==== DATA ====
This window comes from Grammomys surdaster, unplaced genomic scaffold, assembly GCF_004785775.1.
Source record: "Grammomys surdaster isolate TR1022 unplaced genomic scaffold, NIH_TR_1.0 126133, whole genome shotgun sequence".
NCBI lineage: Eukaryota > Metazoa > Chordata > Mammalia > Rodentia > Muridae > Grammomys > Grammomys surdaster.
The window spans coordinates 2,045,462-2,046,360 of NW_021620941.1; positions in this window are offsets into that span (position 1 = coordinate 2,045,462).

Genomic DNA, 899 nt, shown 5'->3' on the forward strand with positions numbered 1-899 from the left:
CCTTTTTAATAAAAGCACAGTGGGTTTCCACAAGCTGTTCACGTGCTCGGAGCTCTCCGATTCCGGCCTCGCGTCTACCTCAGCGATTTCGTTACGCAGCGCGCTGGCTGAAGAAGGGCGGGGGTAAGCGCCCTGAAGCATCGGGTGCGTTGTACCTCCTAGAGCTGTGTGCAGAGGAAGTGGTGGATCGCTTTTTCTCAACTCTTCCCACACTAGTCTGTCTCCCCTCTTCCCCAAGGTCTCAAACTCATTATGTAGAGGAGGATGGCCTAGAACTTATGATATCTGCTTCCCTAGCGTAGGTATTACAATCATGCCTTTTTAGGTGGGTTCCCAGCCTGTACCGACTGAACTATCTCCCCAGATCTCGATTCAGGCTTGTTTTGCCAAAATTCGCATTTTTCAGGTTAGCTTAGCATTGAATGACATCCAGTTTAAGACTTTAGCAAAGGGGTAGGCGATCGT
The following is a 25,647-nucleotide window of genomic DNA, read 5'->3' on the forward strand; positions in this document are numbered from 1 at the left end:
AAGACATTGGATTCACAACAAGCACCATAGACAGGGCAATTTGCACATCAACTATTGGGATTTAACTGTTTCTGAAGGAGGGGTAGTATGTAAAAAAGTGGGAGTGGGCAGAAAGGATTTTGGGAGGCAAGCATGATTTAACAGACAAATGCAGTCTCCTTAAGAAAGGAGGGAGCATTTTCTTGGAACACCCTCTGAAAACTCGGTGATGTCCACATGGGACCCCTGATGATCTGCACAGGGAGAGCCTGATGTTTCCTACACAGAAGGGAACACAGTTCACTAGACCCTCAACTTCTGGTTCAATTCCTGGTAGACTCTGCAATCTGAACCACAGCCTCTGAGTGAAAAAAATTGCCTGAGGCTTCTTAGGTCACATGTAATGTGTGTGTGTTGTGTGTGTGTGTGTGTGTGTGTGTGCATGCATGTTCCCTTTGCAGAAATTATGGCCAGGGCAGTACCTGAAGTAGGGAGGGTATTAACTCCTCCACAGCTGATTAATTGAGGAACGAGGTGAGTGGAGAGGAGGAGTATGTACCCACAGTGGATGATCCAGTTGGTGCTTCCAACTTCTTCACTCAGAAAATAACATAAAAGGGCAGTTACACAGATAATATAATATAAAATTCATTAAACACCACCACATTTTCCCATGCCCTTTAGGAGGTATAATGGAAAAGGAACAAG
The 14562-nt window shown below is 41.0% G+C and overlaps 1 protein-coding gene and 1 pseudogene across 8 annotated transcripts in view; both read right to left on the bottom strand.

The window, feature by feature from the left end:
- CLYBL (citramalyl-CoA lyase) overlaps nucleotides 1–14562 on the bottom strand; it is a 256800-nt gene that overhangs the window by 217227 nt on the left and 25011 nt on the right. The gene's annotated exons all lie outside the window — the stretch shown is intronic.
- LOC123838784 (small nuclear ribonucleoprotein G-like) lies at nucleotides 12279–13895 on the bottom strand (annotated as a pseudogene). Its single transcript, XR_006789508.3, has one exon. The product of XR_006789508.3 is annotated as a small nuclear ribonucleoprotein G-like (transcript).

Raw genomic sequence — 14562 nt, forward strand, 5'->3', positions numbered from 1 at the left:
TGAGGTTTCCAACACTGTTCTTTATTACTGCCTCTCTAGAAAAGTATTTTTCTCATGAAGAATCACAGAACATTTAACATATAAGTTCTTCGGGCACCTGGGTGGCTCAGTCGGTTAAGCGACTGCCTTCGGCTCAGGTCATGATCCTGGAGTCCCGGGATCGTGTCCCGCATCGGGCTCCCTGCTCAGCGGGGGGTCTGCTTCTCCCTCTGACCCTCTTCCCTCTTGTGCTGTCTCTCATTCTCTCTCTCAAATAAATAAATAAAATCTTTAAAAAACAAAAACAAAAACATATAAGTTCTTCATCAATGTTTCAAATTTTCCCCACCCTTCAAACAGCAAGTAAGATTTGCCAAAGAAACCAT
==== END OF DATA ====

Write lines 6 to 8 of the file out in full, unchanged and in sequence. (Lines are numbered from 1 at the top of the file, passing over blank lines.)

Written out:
CCTTTTTAATAAAAGCACAGTGGGTTTCCACAAGCTGTTCACGTGCTCGGAGCTCTCCGATTCCGGCCTCGCGTCTACCTCAGCGATTTCGTTACGCAGCGCGCTGGCTGAAGAAGGGCGGGGGTAAGCGCCCTGAAGCATCGGGTGCGTTGTACCTCCTAGAGCTGTGTGCAGAGGAAGTGGTGGATCGCTTTTTCTCAACTCTTCCCACACTAGTCTGTCTCCCCTCTTCCCCAAGGTCTCAAACTCATTATGTAGAGGAGGATGGCCTAGAACTTATGATATCTGCTTCCCTAGCGTAGGTATTACAATCATGCCTTTTTAGGTGGGTTCCCAGCCTGTACCGACTGAACTATCTCCCCAGATCTCGATTCAGGCTTGTTTTGCCAAAATTCGCATTTTTCAGGTTAGCTTAGCATTGAATGACATCCAGTTTAAGACTTTAGCAAAGGGGTAGGCGATCGT
The following is a 25,647-nucleotide window of genomic DNA, read 5'->3' on the forward strand; positions in this document are numbered from 1 at the left end:
AAGACATTGGATTCACAACAAGCACCATAGACAGGGCAATTTGCACATCAACTATTGGGATTTAACTGTTTCTGAAGGAGGGGTAGTATGTAAAAAAGTGGGAGTGGGCAGAAAGGATTTTGGGAGGCAAGCATGATTTAACAGACAAATGCAGTCTCCTTAAGAAAGGAGGGAGCATTTTCTTGGAACACCCTCTGAAAACTCGGTGATGTCCACATGGGACCCCTGATGATCTGCACAGGGAGAGCCTGATGTTTCCTACACAGAAGGGAACACAGTTCACTAGACCCTCAACTTCTGGTTCAATTCCTGGTAGACTCTGCAATCTGAACCACAGCCTCTGAGTGAAAAAAATTGCCTGAGGCTTCTTAGGTCACATGTAATGTGTGTGTGTTGTGTGTGTGTGTGTGTGTGTGTGTGCATGCATGTTCCCTTTGCAGAAATTATGGCCAGGGCAGTACCTGAAGTAGGGAGGGTATTAACTCCTCCACAGCTGATTAATTGAGGAACGAGGTGAGTGGAGAGGAGGAGTATGTACCCACAGTGGATGATCCAGTTGGTGCTTCCAACTTCTTCACTCAGAAAATAACATAAAAGGGCAGTTACACAGATAATATAATATAAAATTCATTAAACACCACCACATTTTCCCATGCCCTTTAGGAGGTATAATGGAAAAGGAACAAG